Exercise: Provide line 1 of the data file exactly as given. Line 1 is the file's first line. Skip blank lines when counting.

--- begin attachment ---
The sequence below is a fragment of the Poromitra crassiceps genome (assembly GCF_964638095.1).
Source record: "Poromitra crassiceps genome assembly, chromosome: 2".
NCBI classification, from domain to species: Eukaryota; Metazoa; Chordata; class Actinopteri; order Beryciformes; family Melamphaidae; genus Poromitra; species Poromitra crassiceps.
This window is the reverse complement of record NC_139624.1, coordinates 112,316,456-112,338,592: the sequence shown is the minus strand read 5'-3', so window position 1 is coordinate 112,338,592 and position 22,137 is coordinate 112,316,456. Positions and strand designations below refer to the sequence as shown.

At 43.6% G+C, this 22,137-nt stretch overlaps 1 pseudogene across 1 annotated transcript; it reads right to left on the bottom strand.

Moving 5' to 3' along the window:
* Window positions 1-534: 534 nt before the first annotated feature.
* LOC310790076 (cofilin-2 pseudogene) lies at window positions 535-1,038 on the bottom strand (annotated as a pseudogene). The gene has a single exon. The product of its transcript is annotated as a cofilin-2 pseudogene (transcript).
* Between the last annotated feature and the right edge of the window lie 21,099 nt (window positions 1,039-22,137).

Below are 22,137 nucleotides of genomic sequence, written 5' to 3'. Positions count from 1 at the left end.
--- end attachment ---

The sequence below is a fragment of the Poromitra crassiceps genome (assembly GCF_964638095.1).